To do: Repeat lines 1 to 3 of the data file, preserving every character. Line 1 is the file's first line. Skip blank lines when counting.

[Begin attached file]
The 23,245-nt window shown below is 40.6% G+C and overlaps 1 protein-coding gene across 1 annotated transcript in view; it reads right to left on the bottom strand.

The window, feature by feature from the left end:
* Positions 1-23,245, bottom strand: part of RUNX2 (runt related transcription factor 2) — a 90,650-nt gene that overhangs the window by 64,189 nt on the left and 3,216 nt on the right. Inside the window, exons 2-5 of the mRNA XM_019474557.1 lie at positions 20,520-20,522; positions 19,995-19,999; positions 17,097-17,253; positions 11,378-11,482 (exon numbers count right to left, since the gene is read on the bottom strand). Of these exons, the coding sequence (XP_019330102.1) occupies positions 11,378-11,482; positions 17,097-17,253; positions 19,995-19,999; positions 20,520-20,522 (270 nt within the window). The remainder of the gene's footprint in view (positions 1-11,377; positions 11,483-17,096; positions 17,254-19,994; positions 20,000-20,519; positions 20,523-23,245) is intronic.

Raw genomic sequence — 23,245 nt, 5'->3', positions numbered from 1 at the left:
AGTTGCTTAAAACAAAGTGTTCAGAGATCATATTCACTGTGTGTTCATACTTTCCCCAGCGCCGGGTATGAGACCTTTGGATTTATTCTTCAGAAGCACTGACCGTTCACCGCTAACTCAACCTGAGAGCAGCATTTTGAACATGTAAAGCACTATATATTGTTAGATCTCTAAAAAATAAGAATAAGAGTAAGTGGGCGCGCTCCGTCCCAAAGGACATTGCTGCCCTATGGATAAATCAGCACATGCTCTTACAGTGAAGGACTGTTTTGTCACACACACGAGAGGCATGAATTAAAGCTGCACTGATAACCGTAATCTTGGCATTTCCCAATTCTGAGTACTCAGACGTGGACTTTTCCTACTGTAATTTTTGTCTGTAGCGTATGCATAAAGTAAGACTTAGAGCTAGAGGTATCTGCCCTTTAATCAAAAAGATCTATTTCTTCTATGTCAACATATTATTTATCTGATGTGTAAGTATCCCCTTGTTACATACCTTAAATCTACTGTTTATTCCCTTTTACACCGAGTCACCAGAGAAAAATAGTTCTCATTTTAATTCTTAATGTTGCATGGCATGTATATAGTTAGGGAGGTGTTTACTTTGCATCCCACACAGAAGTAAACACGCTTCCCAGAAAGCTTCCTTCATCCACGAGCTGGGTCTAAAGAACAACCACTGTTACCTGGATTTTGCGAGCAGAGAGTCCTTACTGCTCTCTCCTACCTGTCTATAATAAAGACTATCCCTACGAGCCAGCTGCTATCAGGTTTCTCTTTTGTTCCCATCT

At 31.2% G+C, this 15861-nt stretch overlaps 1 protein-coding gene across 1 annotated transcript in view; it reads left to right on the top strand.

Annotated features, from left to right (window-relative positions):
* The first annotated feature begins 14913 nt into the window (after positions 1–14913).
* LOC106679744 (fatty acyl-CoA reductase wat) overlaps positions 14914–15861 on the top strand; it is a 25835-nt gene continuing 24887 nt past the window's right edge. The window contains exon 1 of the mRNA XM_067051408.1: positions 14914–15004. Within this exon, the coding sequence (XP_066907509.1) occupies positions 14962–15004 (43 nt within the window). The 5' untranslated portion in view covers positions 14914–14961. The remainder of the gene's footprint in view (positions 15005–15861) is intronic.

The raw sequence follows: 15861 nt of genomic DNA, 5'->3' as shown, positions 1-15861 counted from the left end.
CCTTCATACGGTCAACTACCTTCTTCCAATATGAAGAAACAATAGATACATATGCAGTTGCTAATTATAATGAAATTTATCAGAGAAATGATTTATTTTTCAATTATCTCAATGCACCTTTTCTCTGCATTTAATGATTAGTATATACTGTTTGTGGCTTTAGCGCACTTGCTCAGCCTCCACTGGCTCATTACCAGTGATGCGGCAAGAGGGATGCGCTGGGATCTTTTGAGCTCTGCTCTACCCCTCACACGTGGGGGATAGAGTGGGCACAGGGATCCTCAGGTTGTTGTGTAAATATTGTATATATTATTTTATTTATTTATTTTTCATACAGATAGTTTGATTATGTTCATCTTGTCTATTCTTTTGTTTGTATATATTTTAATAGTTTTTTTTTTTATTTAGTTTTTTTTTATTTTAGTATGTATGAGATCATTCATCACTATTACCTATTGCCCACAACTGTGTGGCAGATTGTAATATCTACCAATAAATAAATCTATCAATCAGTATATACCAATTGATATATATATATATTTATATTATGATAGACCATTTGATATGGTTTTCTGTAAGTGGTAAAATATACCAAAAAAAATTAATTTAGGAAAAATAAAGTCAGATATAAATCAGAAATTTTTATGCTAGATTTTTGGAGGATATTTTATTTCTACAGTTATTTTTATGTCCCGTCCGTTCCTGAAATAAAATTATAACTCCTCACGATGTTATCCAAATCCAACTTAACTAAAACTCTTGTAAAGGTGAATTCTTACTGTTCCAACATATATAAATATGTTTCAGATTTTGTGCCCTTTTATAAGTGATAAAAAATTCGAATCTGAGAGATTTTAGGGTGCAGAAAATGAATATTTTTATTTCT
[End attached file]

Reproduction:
The 23,245-nt window shown below is 40.6% G+C and overlaps 1 protein-coding gene across 1 annotated transcript in view; it reads right to left on the bottom strand.

The window, feature by feature from the left end:
* Positions 1-23,245, bottom strand: part of RUNX2 (runt related transcription factor 2) — a 90,650-nt gene that overhangs the window by 64,189 nt on the left and 3,216 nt on the right. Inside the window, exons 2-5 of the mRNA XM_019474557.1 lie at positions 20,520-20,522; positions 19,995-19,999; positions 17,097-17,253; positions 11,378-11,482 (exon numbers count right to left, since the gene is read on the bottom strand). Of these exons, the coding sequence (XP_019330102.1) occupies positions 11,378-11,482; positions 17,097-17,253; positions 19,995-19,999; positions 20,520-20,522 (270 nt within the window). The remainder of the gene's footprint in view (positions 1-11,377; positions 11,483-17,096; positions 17,254-19,994; positions 20,000-20,519; positions 20,523-23,245) is intronic.